By Krista A.M. Montealegre,
THE Philippine Stock Exchange (PSE) is tweaking its trading rules to keep the market open even when the Bangko Sentral ng Pilipinas (BSP) has suspended its clearing activities.
The proposal came on the heels of a nationwide transport strike that forced financial markets to shut down last Monday after Malacañang suspended classes and work in government offices and ahead of a possible declaration of non-working days as the Philippines host the Association of Southeast Asian Nations Summit next month.
“I’d rather be open for business rather than closing shop when there are avenues and solutions to operate. I want investors to have access to the market,” PSE Chief Operating Officer Roel A. Refran said in a phone interview on Tuesday.
In a memorandum posted on its Web site, the PSE said it is soliciting comments on proposed changes to the existing trading rules that will enable the exchange to “operate and remain open for trading even on days when the clearing activities of the BSP or Philippine Clearing House Corp. are suspended.”
The settlement of trades at the PSE uses the Philippine Payment and Settlement System (PhilPaSS), the central bank’s real-time gross settlement system that enables high-value payments between banks through deposit accounts they maintain with the BSP.
As cash payments for stock purchases are coursed through the PhilPaSS, the PSE relies on it being operational in order to allow settlement to be completed.
“My bias is to make sure trading pushes through. They just have to move forward their settlement obligations, which is what is happening in other markets,” Mr. Refran said, noting that the PSE is working with custodians and brokers to facilitate adjustments in settlement.
The PSE, in the memorandum, said it is important for the local bourse to “minimize situations where trading is suspended unexpected,” even as it acknowledges that “the declaration of non-working days for government offices is a prerogative vested on government alone.”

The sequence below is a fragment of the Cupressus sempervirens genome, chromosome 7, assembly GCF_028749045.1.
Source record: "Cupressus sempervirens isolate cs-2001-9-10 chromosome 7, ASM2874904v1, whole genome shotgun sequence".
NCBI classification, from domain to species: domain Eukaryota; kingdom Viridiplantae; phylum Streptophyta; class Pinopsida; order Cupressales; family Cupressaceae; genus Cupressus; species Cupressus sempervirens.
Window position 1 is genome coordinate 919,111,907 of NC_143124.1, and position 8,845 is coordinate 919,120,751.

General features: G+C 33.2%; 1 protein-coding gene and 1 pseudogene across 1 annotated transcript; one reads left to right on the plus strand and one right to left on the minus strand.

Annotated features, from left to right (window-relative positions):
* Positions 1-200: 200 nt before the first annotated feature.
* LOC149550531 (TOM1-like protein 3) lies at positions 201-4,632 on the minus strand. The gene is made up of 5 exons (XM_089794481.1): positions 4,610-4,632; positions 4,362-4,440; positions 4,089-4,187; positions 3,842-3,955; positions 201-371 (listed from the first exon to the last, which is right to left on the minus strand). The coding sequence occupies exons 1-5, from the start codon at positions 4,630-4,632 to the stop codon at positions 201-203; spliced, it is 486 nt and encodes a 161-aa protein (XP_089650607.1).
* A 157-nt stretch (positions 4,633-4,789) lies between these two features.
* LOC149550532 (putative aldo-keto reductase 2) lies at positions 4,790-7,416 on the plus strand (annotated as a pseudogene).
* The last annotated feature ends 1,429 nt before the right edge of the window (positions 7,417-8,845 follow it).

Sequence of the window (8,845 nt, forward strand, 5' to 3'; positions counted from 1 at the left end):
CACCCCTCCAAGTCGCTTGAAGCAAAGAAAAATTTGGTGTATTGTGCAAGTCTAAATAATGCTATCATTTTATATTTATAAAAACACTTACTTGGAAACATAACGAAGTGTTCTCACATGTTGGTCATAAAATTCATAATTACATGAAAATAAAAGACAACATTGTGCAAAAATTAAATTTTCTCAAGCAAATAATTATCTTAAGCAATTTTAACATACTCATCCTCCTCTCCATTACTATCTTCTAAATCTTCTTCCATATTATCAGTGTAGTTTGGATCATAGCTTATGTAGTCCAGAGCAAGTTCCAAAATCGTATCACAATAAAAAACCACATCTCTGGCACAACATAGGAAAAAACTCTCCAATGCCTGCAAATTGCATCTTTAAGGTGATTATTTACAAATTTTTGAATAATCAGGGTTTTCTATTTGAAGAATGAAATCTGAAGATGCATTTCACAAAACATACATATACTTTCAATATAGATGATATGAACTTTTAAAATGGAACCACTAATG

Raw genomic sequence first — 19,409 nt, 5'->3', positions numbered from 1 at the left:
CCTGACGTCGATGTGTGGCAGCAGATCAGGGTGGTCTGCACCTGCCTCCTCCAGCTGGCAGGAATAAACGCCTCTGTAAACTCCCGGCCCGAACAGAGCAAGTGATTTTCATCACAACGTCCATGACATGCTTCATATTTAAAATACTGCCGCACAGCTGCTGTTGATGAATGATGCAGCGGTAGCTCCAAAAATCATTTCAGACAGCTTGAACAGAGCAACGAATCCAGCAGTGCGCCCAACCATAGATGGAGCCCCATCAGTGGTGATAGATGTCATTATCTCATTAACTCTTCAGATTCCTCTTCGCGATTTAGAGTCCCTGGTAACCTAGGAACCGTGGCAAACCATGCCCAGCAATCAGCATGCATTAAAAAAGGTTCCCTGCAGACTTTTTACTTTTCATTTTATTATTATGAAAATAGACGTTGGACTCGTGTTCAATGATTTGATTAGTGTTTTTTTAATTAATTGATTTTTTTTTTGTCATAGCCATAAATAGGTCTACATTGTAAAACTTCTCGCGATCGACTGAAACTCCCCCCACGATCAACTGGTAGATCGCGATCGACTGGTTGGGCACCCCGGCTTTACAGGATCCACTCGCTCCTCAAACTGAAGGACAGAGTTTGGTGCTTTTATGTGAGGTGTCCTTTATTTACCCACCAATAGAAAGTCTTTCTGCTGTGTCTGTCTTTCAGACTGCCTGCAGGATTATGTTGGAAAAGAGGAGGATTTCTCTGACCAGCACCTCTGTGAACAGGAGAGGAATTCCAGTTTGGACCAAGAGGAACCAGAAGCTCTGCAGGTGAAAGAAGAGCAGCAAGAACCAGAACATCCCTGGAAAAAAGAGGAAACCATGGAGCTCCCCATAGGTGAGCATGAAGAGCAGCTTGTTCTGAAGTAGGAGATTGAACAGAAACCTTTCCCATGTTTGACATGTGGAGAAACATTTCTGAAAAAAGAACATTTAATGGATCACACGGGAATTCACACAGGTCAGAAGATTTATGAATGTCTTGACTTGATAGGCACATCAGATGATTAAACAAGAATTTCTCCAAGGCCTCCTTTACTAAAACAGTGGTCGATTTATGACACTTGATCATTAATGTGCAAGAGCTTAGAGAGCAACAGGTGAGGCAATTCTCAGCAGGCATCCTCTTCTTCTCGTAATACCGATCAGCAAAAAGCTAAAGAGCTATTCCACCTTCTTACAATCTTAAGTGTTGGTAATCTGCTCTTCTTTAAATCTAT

Meanwhile, the PSE is working with the Department of Energy (DoE) in line with its plan to become a world-class exchange.
“We started talks with the DoE if we could also operate an electricity exchange,” PSE President and Chief Executive Officer Ramon S. Monzon told reporters on Monday. “An exchange is a technology company… Our selling point basically to the DoE, by having a professional organization operate an electricity exchange, you insulate it from political influences.”
Mr. Monzon, who was elected as the bourse chief this year, envisions the local bourse to become a “Philippine Exchange” that allows trading of multiple asset classes such as fixed-income, electricity, derivatives and commodities in addition to equities.
Sought for additional comment, Mr. Refran said talks are “very preliminary,” with the PSE eyeing to be a “technology service provider to an electricity market” as part of a broader plan to “eventually have a commodities market.”
The Philippines has a wholesale electricity spot market (WESM), a trading platform where distributors buy power they require beyond what their supply contracts provide. WESM is operated by Philippine Electricity Market Corp.
“At the moment, the market is being served. What we need are refinements,” Mario C. Marasigan, director of the DoE’s Electric Power Industry Management Bureau, said in a separate interview.